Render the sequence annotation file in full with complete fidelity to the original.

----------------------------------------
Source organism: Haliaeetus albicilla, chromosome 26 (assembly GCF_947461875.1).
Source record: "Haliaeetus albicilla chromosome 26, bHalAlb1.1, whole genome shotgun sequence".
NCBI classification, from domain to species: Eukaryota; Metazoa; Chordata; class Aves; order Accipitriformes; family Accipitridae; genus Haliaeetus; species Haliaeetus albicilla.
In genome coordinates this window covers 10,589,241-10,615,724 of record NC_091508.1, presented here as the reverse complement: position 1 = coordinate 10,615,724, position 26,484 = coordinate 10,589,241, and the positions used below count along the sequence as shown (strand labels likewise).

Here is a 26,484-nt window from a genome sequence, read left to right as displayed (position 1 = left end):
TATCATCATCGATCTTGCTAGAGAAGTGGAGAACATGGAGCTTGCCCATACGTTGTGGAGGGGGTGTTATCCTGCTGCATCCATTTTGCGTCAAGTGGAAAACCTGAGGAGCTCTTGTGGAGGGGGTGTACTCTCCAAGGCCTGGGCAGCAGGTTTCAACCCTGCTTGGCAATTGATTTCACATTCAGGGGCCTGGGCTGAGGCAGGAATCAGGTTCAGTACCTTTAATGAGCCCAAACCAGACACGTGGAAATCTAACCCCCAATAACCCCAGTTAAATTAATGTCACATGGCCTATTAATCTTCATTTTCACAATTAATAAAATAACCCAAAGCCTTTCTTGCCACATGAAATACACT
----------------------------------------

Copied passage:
Source organism: Haliaeetus albicilla, chromosome 26 (assembly GCF_947461875.1).
Source record: "Haliaeetus albicilla chromosome 26, bHalAlb1.1, whole genome shotgun sequence".
NCBI classification, from domain to species: Eukaryota; Metazoa; Chordata; class Aves; order Accipitriformes; family Accipitridae; genus Haliaeetus; species Haliaeetus albicilla.
In genome coordinates this window covers 10,589,241-10,615,724 of record NC_091508.1, presented here as the reverse complement: position 1 = coordinate 10,615,724, position 26,484 = coordinate 10,589,241, and the positions used below count along the sequence as shown (strand labels likewise).

Here is a 26,484-nt window from a genome sequence, read left to right as displayed (position 1 = left end):
TATCATCATCGATCTTGCTAGAGAAGTGGAGAACATGGAGCTTGCCCATACGTTGTGGAGGGGGTGTTATCCTGCTGCATCCATTTTGCGTCAAGTGGAAAACCTGAGGAGCTCTTGTGGAGGGGGTGTACTCTCCAAGGCCTGGGCAGCAGGTTTCAACCCTGCTTGGCAATTGATTTCACATTCAGGGGCCTGGGCTGAGGCAGGAATCAGGTTCAGTACCTTTAATGAGCCCAAACCAGACACGTGGAAATCTAACCCCCAATAACCCCAGTTAAATTAATGTCACATGGCCTATTAATCTTCATTTTCACAATTAATAAAATAACCCAAAGCCTTTCTTGCCACATGAAATACACT